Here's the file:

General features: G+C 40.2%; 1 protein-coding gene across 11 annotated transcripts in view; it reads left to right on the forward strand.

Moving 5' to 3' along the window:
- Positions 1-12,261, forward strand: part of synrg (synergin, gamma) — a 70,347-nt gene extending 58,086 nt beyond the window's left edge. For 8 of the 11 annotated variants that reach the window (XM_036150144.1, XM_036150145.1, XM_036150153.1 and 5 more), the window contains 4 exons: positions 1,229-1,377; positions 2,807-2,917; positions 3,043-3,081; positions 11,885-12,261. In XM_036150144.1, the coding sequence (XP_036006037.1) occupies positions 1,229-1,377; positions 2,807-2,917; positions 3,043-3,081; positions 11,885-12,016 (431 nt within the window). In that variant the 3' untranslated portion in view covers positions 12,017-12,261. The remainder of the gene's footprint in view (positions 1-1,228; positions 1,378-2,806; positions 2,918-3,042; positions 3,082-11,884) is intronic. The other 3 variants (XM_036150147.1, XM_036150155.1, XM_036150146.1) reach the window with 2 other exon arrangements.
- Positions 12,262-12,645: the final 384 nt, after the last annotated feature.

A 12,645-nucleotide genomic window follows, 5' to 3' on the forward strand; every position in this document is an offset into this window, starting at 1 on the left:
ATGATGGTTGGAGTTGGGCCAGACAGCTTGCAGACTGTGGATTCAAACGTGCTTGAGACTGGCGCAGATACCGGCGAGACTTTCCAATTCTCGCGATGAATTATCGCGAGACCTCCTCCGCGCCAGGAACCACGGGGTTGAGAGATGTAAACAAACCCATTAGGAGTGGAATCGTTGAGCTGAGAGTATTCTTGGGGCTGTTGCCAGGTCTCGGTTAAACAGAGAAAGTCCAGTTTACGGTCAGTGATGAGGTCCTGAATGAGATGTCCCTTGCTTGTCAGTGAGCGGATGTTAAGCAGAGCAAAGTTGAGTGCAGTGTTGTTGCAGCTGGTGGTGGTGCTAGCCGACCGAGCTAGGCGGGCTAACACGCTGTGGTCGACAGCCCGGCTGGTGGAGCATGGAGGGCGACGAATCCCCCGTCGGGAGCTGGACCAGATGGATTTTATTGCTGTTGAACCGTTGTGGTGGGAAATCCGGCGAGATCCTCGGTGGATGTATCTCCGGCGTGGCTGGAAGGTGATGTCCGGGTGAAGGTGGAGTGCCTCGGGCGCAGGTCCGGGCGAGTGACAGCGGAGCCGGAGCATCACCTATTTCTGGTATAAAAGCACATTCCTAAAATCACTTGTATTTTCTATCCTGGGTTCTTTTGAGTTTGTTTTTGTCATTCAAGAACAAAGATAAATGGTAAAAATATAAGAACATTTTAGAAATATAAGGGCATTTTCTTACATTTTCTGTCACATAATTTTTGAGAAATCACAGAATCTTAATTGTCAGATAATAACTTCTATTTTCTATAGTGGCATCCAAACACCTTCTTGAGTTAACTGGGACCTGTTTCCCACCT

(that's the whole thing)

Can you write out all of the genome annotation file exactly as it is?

General features: G+C 40.2%; 1 protein-coding gene across 11 annotated transcripts in view; it reads left to right on the forward strand.

Moving 5' to 3' along the window:
- Positions 1-12,261, forward strand: part of synrg (synergin, gamma) — a 70,347-nt gene extending 58,086 nt beyond the window's left edge. For 8 of the 11 annotated variants that reach the window (XM_036150144.1, XM_036150145.1, XM_036150153.1 and 5 more), the window contains 4 exons: positions 1,229-1,377; positions 2,807-2,917; positions 3,043-3,081; positions 11,885-12,261. In XM_036150144.1, the coding sequence (XP_036006037.1) occupies positions 1,229-1,377; positions 2,807-2,917; positions 3,043-3,081; positions 11,885-12,016 (431 nt within the window). In that variant the 3' untranslated portion in view covers positions 12,017-12,261. The remainder of the gene's footprint in view (positions 1-1,228; positions 1,378-2,806; positions 2,918-3,042; positions 3,082-11,884) is intronic. The other 3 variants (XM_036150147.1, XM_036150155.1, XM_036150146.1) reach the window with 2 other exon arrangements.
- Positions 12,262-12,645: the final 384 nt, after the last annotated feature.

A 12,645-nucleotide genomic window follows, 5' to 3' on the forward strand; every position in this document is an offset into this window, starting at 1 on the left:
ATGATGGTTGGAGTTGGGCCAGACAGCTTGCAGACTGTGGATTCAAACGTGCTTGAGACTGGCGCAGATACCGGCGAGACTTTCCAATTCTCGCGATGAATTATCGCGAGACCTCCTCCGCGCCAGGAACCACGGGGTTGAGAGATGTAAACAAACCCATTAGGAGTGGAATCGTTGAGCTGAGAGTATTCTTGGGGCTGTTGCCAGGTCTCGGTTAAACAGAGAAAGTCCAGTTTACGGTCAGTGATGAGGTCCTGAATGAGATGTCCCTTGCTTGTCAGTGAGCGGATGTTAAGCAGAGCAAAGTTGAGTGCAGTGTTGTTGCAGCTGGTGGTGGTGCTAGCCGACCGAGCTAGGCGGGCTAACACGCTGTGGTCGACAGCCCGGCTGGTGGAGCATGGAGGGCGACGAATCCCCCGTCGGGAGCTGGACCAGATGGATTTTATTGCTGTTGAACCGTTGTGGTGGGAAATCCGGCGAGATCCTCGGTGGATGTATCTCCGGCGTGGCTGGAAGGTGATGTCCGGGTGAAGGTGGAGTGCCTCGGGCGCAGGTCCGGGCGAGTGACAGCGGAGCCGGAGCATCACCTATTTCTGGTATAAAAGCACATTCCTAAAATCACTTGTATTTTCTATCCTGGGTTCTTTTGAGTTTGTTTTTGTCATTCAAGAACAAAGATAAATGGTAAAAATATAAGAACATTTTAGAAATATAAGGGCATTTTCTTACATTTTCTGTCACATAATTTTTGAGAAATCACAGAATCTTAATTGTCAGATAATAACTTCTATTTTCTATAGTGGCATCCAAACACCTTCTTGAGTTAACTGGGACCTGTTTCCCACCT